KANSAS CITY, Mo. — The Friends of Yates has been the only domestic violence agency in Kansas City, Kansas, for 43 years.
"We provide a really important service because it's so needed in the community, but at the same time, there's so much more we can do because the needs are so great," said Arica Roland, the agency's executive director.
Those needs were illustrated on Sept. 8 when Wyandotte County District Attorney Mark Dupree announced two assault charges against a KCK police officer as KCKPD Chief Karl Oakman stood nearby.
"Domestic violence is a real issue and an extremely volatile situation that many people in our community are dealing with, and if we don't speak about it, the only time this office can deal with it is when I'm charging murder rather than giving some person an opportunity to live again," Dupree said.
Brian Christian heads up violent crime investigations for KCKPD. He says when officers respond to domestic incidents, they often provide "hotels, medication, clothing, food vouchers, things of that nature. There's still a human component to policing."
A few weeks ago, Oakman shared his concerns about increasing domestic violence with KSHB 41.
"One alarming thing that we noticed so far this year, we have 11 homicides that have been contributed to domestic violence of our 31, " he said. "So that's over 30, 35, 36 percent. That's very alarming."
Starting this December, KCKPD is now doing a threat assessment at any scene involving domestic violence.
"When the officers arrive on the scene, it's a checklist," Oakman said. "If this victim meets a certain score, then we intervene immediately."
Roland says the checklist can help reduce lethal outcomes.
"That on-the-scene screening to assess how high risk that victim is for lethality and then get them immediately connected to services with our agency, it matters because it can reduce the homicide rates for domestic violence," she said.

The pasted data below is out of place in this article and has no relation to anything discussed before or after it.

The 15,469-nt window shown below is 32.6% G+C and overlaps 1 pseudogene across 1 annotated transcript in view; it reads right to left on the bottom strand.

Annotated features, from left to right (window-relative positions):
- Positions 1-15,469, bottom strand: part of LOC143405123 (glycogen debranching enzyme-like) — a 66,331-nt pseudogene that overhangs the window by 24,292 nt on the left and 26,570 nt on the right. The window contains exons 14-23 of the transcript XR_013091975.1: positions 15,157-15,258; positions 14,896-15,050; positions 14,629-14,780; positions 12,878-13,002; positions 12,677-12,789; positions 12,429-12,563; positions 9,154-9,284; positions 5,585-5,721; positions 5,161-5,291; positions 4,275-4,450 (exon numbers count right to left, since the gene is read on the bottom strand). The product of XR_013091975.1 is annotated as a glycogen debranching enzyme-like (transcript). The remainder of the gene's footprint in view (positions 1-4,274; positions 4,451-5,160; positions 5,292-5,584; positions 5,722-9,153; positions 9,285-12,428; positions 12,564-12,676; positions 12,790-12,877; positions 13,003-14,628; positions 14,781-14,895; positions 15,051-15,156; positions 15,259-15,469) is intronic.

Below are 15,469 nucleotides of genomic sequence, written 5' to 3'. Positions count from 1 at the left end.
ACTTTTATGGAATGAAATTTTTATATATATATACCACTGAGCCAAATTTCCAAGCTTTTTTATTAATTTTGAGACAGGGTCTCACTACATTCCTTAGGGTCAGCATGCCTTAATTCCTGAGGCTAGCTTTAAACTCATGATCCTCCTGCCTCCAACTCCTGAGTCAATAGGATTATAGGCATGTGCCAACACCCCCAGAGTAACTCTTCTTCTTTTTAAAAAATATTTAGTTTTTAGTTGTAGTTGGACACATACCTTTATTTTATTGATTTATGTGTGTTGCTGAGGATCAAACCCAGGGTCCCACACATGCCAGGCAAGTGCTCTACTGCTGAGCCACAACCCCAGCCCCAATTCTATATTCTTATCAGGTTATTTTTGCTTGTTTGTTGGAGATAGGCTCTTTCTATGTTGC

To understand domestic violence is to understand survivors like Tessa, who completed the Friends of Yates program.
"One-on-one counseling. We had support groups every day," Tessa said. "Just a lot of time was spent with me and my son where we could just bond."
She says with the help of the program, she is now thriving.
"I've flourished since I left," Tessa beamed. "I started school. I have a job, me and my son have our own place. I'm not needing for nothing. I'm doing this. What I was scared that I couldn't do, I'm doing it."
Dupree believes being part of the support system for survivors is critical.
"They need people to empower them and to give them hope that, 'You know what, you're not alone in this by yourself. I'm right here with you, and let's take the steps to get you out of this thing,'" he said.
Oakman wants victims in KCK to know help is available to provide resources to "get your life going in a better direction."
To any others in the community suffering from domestic violence, Tessa says she understands how difficult it can be to leave.
"Never seen a way out. I thought I was stuck in this forever just because I did love him," she said. "I was scared to leave. I didn't know anything else at that point.
"I overcame that. It was the hardest thing ever, and I overcame it and it turned out to be my best decision I ever made in my life."
The threat assessment is made possible, in part, thanks to a grant secured by KCKPD.
Friends of Yates is also going into area high schools every month to educate kids on the warning signs and risks of domestic violence.